• Viewing Percy recognition results.

3. About Considering Failure Scenarios

Continuous recognition verification on multiple page changes was successful, with no failure scenarios encountered yet. Potential failure scenarios might include subtle color differences and minor variations in font styles.

4. About the Potential Advantages and Risks of Using AI for Visual Testing

  • Potential Advantages: A professional AI visual testing tool can significantly improve project visual testing efficiency and ensure quality.

  • Potential Risks and Limitations: Using an AI tool, especially for an unreleased product, comes with risks associated with data privacy, security, and result bias uncertainty. Another concern is Percy’s use of a token to upload local test data to view visual test reports on the Percy platform, posing a potential data privacy risk.

5. About the Likelihood of Adopting AI-driven Visual Testing Tools

It’s currently unlikely for the project I’m working on to adopt AI-driven visual testing tools, but I’m open to trying and learning about new AI-driven visual testing tools for personal projects.

blog post link:30 Days of AI in Testing Challenge: Day 23: Assess AI effectiveness in visual testing and discuss the advantages | Nao's Blog


Hi there

I’ve gone through this article - https://www.ericsson.com/en/blog/2022/12/visual-regression-testing-ai

The problem of pixel comparison
The pixel method applied to visual testing poses some serious challenges. It struggles with false positives and flags minute changes arising from font anti-aliasing, image rescaling, browser and graphic card rendering which are not visible to the human eye. Besides, it cannot handle dynamic content like a blinking cursor or a page where content is changed regularly. Furthermore, once the subsequent pixels differ, the reported differences can mask a real issue further down the page.

Visual AI testing uses Image and DOM comparison together and also wait for Tester confirmation for false positive cases

Benefits over traditional pixel comparison

  • Ignore minor visual differences caused by shift of a few pixels during rendering on different browsers
  • Recognize which elements are visual and which are not, just like a human can do, and
  • Gauge which visual elements are allowed to move on a page and ignores them across all screens



Hello, @dianadromey and fellow learners!

Thanks for this interesting challenge. Here are my learnings for this task:

I have also video blogged my learnings here:

Do share your thoughts & feedback.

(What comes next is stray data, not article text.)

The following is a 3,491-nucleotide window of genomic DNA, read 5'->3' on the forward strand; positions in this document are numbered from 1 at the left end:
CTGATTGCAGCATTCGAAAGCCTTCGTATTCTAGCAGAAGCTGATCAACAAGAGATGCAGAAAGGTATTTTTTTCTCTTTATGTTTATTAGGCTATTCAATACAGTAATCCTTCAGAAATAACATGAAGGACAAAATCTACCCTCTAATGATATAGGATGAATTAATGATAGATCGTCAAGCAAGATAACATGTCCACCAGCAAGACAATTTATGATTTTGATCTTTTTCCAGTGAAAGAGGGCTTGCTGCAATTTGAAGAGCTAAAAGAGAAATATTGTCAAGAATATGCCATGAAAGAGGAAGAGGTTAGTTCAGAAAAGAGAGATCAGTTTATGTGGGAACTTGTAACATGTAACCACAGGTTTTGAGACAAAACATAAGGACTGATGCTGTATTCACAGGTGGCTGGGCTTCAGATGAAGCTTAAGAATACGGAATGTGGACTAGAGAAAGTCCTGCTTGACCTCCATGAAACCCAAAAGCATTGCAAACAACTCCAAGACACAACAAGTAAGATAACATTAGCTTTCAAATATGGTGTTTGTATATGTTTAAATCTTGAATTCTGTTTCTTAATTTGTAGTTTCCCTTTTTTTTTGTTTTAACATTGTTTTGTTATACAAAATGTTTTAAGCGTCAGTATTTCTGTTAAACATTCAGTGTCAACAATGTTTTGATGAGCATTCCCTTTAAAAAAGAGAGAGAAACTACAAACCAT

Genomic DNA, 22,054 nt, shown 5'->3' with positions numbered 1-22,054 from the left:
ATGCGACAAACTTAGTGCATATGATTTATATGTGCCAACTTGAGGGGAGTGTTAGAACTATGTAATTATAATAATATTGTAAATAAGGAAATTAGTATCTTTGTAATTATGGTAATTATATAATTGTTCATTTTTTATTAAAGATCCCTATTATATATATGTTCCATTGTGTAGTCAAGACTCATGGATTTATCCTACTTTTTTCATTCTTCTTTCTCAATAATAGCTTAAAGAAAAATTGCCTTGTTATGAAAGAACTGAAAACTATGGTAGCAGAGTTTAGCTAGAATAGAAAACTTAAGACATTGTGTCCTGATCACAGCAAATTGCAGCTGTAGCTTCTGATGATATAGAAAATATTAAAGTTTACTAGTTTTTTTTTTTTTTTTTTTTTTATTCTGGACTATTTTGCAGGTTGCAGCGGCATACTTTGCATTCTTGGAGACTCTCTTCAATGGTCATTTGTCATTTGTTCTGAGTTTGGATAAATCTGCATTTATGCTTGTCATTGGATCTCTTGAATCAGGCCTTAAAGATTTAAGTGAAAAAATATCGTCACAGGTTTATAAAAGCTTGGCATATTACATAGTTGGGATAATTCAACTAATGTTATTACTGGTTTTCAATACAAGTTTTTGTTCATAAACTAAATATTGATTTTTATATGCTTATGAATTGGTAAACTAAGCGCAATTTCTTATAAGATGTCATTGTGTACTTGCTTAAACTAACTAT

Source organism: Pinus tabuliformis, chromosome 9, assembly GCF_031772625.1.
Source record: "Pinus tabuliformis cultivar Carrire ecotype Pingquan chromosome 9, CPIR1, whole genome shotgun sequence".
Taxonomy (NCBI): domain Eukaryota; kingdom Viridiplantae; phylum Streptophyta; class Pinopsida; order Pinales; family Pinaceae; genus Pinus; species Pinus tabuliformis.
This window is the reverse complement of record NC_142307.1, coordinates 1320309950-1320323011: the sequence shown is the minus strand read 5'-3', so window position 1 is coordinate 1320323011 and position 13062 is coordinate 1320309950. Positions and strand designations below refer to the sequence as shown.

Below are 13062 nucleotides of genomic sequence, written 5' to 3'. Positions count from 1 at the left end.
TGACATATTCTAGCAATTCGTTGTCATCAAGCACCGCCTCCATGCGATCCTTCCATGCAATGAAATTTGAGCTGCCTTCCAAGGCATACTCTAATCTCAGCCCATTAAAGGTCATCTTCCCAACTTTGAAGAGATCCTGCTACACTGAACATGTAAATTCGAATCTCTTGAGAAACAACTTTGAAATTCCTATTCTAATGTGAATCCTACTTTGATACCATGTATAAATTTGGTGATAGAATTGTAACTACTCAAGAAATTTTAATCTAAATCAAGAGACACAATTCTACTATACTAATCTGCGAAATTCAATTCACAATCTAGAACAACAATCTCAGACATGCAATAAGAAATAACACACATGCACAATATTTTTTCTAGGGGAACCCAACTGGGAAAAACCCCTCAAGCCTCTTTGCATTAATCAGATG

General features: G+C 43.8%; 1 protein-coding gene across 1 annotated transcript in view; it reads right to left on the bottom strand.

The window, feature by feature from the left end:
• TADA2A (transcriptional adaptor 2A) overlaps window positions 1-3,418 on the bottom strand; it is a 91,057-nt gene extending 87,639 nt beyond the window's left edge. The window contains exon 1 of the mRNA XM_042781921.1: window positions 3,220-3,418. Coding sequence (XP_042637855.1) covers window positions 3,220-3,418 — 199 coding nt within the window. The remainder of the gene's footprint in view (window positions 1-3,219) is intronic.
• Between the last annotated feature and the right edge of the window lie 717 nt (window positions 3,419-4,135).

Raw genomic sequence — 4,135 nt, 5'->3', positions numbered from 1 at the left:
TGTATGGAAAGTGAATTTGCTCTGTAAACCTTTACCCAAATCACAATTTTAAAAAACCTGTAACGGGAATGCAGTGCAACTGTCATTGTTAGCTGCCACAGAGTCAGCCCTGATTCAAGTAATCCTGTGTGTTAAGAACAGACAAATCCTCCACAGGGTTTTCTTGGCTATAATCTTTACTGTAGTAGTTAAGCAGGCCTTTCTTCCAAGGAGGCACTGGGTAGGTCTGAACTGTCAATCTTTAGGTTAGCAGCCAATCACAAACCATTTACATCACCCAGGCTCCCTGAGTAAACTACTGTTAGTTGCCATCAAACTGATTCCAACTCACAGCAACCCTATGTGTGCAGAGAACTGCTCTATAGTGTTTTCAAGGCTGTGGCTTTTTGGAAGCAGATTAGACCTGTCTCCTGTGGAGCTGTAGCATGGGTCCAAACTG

Hello Everyone

Research and Understanding AI in Visual Testing:

Core Benefits of AI in Visual Testing:

  1. Increased Efficiency: AI automates visual anomaly detection, saving time and effort.
  2. Accuracy: AI algorithms excel in recognizing subtle visual differences.
  3. Scalability: AI-powered systems efficiently handle large volumes of visual data.
  4. Adaptability: AI models continuously improve to adapt to evolving interfaces.

Hypothetical Scenarios of AI Struggles:

  1. Complex Contexts: AI may struggle with dynamic interface changes, resulting in false results.
  2. Subjectivity: Human judgment may be needed for subjective anomalies.
  3. Unforeseen Anomalies: AI might miss anomalies not in its training data, causing gaps in coverage.
  4. Performance Issues: Processing large-scale visual data may lead to delays or resource constraints.

Potential Adoption of AI-Powered Visual Testing:

Evaluation of AI Visual Testing Solutions:

  1. Example Tool: Applitools Eyes :hammer_and_wrench:
    • Problem-solving: Applitools Eyes streamlines anomaly detection across browsers and devices.
    • Advantages:
      • Faster Testing
      • Consistent Results
      • Scalability
    • Risks:
      • Dependency on Training Data
      • False Positives/Negatives
      • Technical Complexity
      • Cost
  2. Advantages and Risks:
    • Project complexity and resource availability influence adoption.
    • Alignment with testing goals and priorities is crucial.


AI holds promise in streamlining visual testing but requires careful consideration of benefits and risks. Balancing automation with human judgment is key for reliable outcomes.

Thank you


Hi there :raised_hands:
Another late answer, but for this one I’ll share my experience with visual testing.

I tried to implement visual testing in my project and I had some issues with that:

  1. Pricing: For you to have all the advantages of visual testing you need to pay, and for a small company as the one I am working in right now it is not possible.
    I tried to implement a visual testing using a free lib, and it was great at first, but then it started to fail with anything, and it was terrible to adjust, so I just stopped :frowning:
  2. More tools to verify: If you are not validating only the visual of your system, you need to see the results on more than one tool. Applitools for example, you need to enter in their system to see what’s happening and if you are using cypress cloud, as I am, you need to go there too to see the other results, I don’t like having multiple systems to see what happened on my tests.
  3. Selecting exactly what needs to be verified: I know that this is the mean feature of visual testing, but imagine that you have a huge e2e, your system changes with data, you need to specify exactly what the visual testing tool needs to verify for it not to fail every time. It’s easy for a few test cases, but it can be a nightmare if you have tons of TCs and you re-use functions to easy your life.

My conclusion on this is:
Visual testing can be heaven if you construct your test project involving it from the beginning and your testing logic needs to be built from its perspective, if you have to implement in a project that are there huge and healthy you can have your taste of nightmare :grimacing:

Note that I didn’t mention AI, that is because for me to see the AI improvements I need to overcome these barriers and the AI doesn’t seem to improve those sides that I find negative on visual testing.

See ya.


Greetings fellow Testers!
For this task, I have chosen Option 1 and the tool considered is ‘Aplitools eye’ to perform automated visual testing.
Difficulty while performing the task: No clear steps on how to integrate the tool in Selenium IDE i.e. very limited information available so far.
About the tool: The tool is very friendly. It provides options like using the tool for ‘End to End testing(Aplitools Preflight)’,’ scripting(Applitools Autonomous)', or ‘UI testing(Applitools Eyets)’.
Findings: I found multiple doc files for integrating applitools with Selenium with java but none solved the issues I was facing when importing the applitools.
So if anyone is using this tool for visual testing on ‘selenium with java’ please share blogs/videos with me.